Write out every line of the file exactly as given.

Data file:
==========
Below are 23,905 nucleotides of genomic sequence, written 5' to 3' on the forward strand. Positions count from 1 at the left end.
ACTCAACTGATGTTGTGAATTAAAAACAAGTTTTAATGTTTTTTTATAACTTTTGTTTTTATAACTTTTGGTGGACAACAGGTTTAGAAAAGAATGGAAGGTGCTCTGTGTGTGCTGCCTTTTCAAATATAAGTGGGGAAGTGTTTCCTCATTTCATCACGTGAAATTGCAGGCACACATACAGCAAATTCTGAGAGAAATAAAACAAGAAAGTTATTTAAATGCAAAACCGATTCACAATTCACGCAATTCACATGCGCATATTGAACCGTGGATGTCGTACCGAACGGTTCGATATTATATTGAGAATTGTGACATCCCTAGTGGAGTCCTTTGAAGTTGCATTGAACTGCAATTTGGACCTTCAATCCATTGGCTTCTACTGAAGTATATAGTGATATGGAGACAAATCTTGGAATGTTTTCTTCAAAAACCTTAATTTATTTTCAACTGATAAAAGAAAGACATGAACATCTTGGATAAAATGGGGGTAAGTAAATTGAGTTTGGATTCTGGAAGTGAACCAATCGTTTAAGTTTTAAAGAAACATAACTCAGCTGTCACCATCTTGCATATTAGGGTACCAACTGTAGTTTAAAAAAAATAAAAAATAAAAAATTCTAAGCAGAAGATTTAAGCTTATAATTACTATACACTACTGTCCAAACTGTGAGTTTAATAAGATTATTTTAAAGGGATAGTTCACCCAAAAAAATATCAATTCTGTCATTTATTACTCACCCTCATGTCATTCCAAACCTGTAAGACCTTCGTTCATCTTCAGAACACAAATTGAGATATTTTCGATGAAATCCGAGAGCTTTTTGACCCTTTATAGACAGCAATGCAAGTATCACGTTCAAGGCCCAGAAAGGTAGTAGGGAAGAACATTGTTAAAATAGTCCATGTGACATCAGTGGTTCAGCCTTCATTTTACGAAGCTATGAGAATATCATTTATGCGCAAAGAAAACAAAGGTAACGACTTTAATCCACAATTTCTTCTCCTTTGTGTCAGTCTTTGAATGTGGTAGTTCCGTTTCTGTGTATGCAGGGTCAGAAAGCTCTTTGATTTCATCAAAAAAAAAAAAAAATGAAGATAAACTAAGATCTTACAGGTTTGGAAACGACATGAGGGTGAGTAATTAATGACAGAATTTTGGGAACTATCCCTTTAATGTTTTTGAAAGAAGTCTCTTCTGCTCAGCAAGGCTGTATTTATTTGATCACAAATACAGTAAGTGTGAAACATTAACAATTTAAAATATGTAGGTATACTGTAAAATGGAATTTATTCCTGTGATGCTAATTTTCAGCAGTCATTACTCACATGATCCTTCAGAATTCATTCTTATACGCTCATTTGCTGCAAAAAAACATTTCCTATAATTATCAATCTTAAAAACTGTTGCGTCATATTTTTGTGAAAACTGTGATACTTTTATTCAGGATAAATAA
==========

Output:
Below are 23,905 nucleotides of genomic sequence, written 5' to 3' on the forward strand. Positions count from 1 at the left end.
ACTCAACTGATGTTGTGAATTAAAAACAAGTTTTAATGTTTTTTTATAACTTTTGTTTTTATAACTTTTGGTGGACAACAGGTTTAGAAAAGAATGGAAGGTGCTCTGTGTGTGCTGCCTTTTCAAATATAAGTGGGGAAGTGTTTCCTCATTTCATCACGTGAAATTGCAGGCACACATACAGCAAATTCTGAGAGAAATAAAACAAGAAAGTTATTTAAATGCAAAACCGATTCACAATTCACGCAATTCACATGCGCATATTGAACCGTGGATGTCGTACCGAACGGTTCGATATTATATTGAGAATTGTGACATCCCTAGTGGAGTCCTTTGAAGTTGCATTGAACTGCAATTTGGACCTTCAATCCATTGGCTTCTACTGAAGTATATAGTGATATGGAGACAAATCTTGGAATGTTTTCTTCAAAAACCTTAATTTATTTTCAACTGATAAAAGAAAGACATGAACATCTTGGATAAAATGGGGGTAAGTAAATTGAGTTTGGATTCTGGAAGTGAACCAATCGTTTAAGTTTTAAAGAAACATAACTCAGCTGTCACCATCTTGCATATTAGGGTACCAACTGTAGTTTAAAAAAAATAAAAAATAAAAAATTCTAAGCAGAAGATTTAAGCTTATAATTACTATACACTACTGTCCAAACTGTGAGTTTAATAAGATTATTTTAAAGGGATAGTTCACCCAAAAAAATATCAATTCTGTCATTTATTACTCACCCTCATGTCATTCCAAACCTGTAAGACCTTCGTTCATCTTCAGAACACAAATTGAGATATTTTCGATGAAATCCGAGAGCTTTTTGACCCTTTATAGACAGCAATGCAAGTATCACGTTCAAGGCCCAGAAAGGTAGTAGGGAAGAACATTGTTAAAATAGTCCATGTGACATCAGTGGTTCAGCCTTCATTTTACGAAGCTATGAGAATATCATTTATGCGCAAAGAAAACAAAGGTAACGACTTTAATCCACAATTTCTTCTCCTTTGTGTCAGTCTTTGAATGTGGTAGTTCCGTTTCTGTGTATGCAGGGTCAGAAAGCTCTTTGATTTCATCAAAAAAAAAAAAAAATGAAGATAAACTAAGATCTTACAGGTTTGGAAACGACATGAGGGTGAGTAATTAATGACAGAATTTTGGGAACTATCCCTTTAATGTTTTTGAAAGAAGTCTCTTCTGCTCAGCAAGGCTGTATTTATTTGATCACAAATACAGTAAGTGTGAAACATTAACAATTTAAAATATGTAGGTATACTGTAAAATGGAATTTATTCCTGTGATGCTAATTTTCAGCAGTCATTACTCACATGATCCTTCAGAATTCATTCTTATACGCTCATTTGCTGCAAAAAAACATTTCCTATAATTATCAATCTTAAAAACTGTTGCGTCATATTTTTGTGAAAACTGTGATACTTTTATTCAGGATAAATAA